I stumbled across a CD of pictures the other day, and I realized that most of you probably don’t know our (read that: Julianna’s) history, even though I allude to it often. So here goes.
It was a long time before I looked at homemade pizza the same way again.
Julianna was five and a half weeks old that day, mid-March of 2007, and one very sick little girl. Not nursing. Everybody else was recovering from the worst cold ever. We’d been to the doctor, who told us it was viral and we had to ride it out. That was Wednesday. On Saturday, when we made pizza, I very nearly lost it. Shaking my fist at Heaven out in the back yard. Julianna did not sleep that night, and at last Christian took her out on the couch. That necessary distance gave me the objectivity to say, If she doesn’t nurse by morning, we need to go the ER.
At 7am. that Sunday morning, I left the boys asleep and took her to Urgent Care. By ten we were in the hospital. By the next morning, we were in the P-ICU:
It was RSV–very dangerous for a child with a heart condition. For more than a week, I pumped around the clock and brought it to the hospital, where I sat in her room from 8-4:30 every day, except when Christian relieved me. They told him to prepare himself. Thank God, he didn’t share that with me until after she was past the worst danger.
Her baptism was scheduled for 5:30 Mass on Saturday, St. Patrick’s Day. Considering her condition, we weren’t about to postpone it! By Saturday she had stabilized, and they were close to weaning her off the ventilator, so they allowed us to bring the heirloom gown and gift blanket into the PICU, and they dressed my sedated baby for her big day.
We received so many gifts that St. Patrick’s Day–not the least of which was the hospital calling a professional photographer to record the occasion for us. The picture below is very telling: the evidence of the beating my poor dehydrated newborn took, the loss of multiple IV lines.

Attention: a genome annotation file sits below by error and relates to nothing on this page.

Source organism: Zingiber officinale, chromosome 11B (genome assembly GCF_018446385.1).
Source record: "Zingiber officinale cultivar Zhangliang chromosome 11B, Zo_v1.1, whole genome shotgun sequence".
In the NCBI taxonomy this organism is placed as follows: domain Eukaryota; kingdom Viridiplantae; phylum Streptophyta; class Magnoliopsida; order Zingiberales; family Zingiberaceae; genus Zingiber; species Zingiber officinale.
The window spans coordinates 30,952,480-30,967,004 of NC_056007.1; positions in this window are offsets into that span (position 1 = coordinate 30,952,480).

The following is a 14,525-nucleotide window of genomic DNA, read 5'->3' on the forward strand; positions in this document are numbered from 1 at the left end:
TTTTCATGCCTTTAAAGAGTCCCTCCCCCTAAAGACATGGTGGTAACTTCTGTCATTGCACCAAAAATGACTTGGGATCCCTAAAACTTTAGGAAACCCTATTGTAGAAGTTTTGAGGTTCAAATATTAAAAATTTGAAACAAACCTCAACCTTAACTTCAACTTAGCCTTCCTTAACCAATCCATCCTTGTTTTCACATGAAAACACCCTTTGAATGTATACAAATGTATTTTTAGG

Her godparents got caught halfway here in a snowstorm and had to be piped in by cell phone. Also note the expression on my face. By this point I was calmed down, no longer afraid that I was going to lose my daughter. But I must have been having one of those moments, because that is the look of a mom on the verge of tears.
But the greatest gift came afterward. That was the day when I got to hold my newborn baby for the first time in over a week.
Before that, she had been so unstable that merely shifting her from one angle to another would set off an “episode” where her oxygen saturation would fall to the forties or fifties.
We came home on the first day of spring, bruised souls, profoundly grateful for the gift of our family. Less than four months later, we were in a different PICU, this time at Cardinal Glennon hospital in St. Louis. This time, it was scheduled: open-heart surgery.
I went by myself and stayed at the hospital for four days, until we came home with a fragile, but fixed, heart under our care. We had one more scare that fall, but then the year 2008 was blessedly free of hospital visits. We thought we were in the clear, until May of 2009, when we nearly lost her again.
In some ways, this stay was easier. We knew the routine; they reassured us. But I had another newborn now, and a preschooler, and a writing career taking root, and I felt tired all the time. But all that is detailed in May of 2009. I won’t revisit it all now.
When Julianna came home twelve days later, she wore a nasty white bandage on her neck, from having a “central line” sewn into her jugular (I believe). She smelled like the hospital for weeks afterward. These days, even the smell of her glasses–that same plastic, acrid smell–is enough to bring the whole thing back again. And forever she will bear the marks: three tiny white scars in a triangle on the left side of her neck.
I conclude this long storyby sharing a picture that still makes me relax inside:
When your children come home–even if they’re too weak to do more than sit on the driveway and push a toy back and forth–that is a sweet, sweet moment. So allow me, having sat with my child through six (seven? I’ve lost count) hospital stays, to to climb up on a preacher’s soapbox and urge you:
Cultivate an attitude of gratitude for the everyday pleasure of having your family at home.